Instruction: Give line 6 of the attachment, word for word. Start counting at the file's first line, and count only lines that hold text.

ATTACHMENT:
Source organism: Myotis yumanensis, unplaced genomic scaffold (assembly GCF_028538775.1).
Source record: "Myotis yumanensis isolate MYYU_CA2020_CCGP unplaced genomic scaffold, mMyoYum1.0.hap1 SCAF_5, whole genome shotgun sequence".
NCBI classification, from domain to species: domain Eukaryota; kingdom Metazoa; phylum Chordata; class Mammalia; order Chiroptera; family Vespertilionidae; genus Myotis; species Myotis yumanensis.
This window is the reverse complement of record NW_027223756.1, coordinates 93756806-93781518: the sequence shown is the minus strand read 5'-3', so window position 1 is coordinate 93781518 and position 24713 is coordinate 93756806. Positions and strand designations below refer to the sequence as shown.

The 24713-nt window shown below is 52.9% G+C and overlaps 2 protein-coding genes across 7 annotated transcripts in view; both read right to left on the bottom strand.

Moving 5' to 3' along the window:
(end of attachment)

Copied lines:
Moving 5' to 3' along the window: